But no one else monitored the oral chemo, that was up to me and my support team. Each radiation session itself was painless, but discuss pain with your doctors ahead of time so that you get the proper support. Expect , about a couple hours after treatment, a bizarre sense of internal heat, nausea and disorientation; then a whack of fatigue.

The skin on the front and back of my abdomen started peeling around week 5 and then the peeling got much worse. I lost all public hair and my vagina shrank; at the end there was also pain in my vagina.

Towards the end, I spent a lot of time using sitz baths, listening to audio books. I was too ill to follow a whole movie or read books or use the internet. I also got a wheelchair because walking was way too painful for a couple of weeks. And I felt the cold very keenly and bundled up even to go short distances in the summer sun.

How I coped with side effects. I pushed myself to get out of bed and move around a bit every day, with very gentle stretches to compensate for all the lying down and sleeping. I got prescriptions and OTC to treat side effects. There was a ton of diarrhea, constipation, skin peeling, nausea and pain. Apparently you can get pain in the feet and mouth sores, but I lucked out there. In general, it was the nurses who were best about providing info about side effects. The side effects were quite pronounced in the 4 weeks after treatment ended, then they quickly dissipated.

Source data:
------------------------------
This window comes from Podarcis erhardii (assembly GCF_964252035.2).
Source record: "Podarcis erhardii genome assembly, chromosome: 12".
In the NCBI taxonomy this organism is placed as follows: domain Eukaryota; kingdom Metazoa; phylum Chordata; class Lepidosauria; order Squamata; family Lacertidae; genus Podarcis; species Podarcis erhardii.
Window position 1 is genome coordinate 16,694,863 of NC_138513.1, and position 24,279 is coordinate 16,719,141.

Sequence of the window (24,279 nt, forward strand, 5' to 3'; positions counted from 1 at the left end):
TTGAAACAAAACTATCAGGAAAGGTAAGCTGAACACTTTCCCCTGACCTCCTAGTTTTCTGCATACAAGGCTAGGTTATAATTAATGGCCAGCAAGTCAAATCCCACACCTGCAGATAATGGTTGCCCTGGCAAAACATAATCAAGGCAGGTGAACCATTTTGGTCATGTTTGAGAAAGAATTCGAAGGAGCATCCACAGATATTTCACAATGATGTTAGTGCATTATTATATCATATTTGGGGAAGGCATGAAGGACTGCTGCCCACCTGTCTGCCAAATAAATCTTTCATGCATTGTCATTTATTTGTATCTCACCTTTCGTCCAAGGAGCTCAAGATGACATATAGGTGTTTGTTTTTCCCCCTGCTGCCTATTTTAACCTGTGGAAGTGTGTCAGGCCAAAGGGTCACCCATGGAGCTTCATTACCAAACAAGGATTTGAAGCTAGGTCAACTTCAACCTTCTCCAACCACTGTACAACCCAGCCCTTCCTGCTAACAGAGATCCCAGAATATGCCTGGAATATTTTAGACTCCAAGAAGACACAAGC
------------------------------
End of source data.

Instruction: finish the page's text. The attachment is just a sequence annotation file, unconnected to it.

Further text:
A personal note: this may not work for you. I found it very helpful to take notes, to have my caregiver take notes, and to gather all the print-outs produced by doctors and nurses into a large binder with divided sections and so forth, so that when I even when I was on max pain meds, I could go over schedules and info about side effects regardless of how loopy the pain meds made me. I kept a daily journal of diet, beverages, meds, sleep, treatments and so forth in one section of the binder. It helped me to communicate effectively with my hospital team and to keep track of what I was doing for each side effect as occurrences took place. (One nurse said, "wow, we are really impressed that you know the strengths and weaknesses of each med for a given side effect, and that you take them in the right order at the right time." When I asked why that was impressive, she replied, "you have no idea, so many patients take everything all the time , so they are treating diarrhea with the strongest anti-constipation meds for example." Maybe she was out of line here? Just fyi, if its helpful, great, if not, ignore.)

Taken together, the meds and over the counter stuff I was taking took up 3 single spaced pages of the doctors' printout. Its largely up to the patient and caregivers to figure out what to take for each side effect on each day. And the binder helped me to avoid some minor errors in taking meds.

A quirky protocol note: I was an out patient in a research hospital; some details of my treatment plan were altered during the six and a half weeks of radiation because new protocols were being adopted (and my insurance covered the changes) at the time.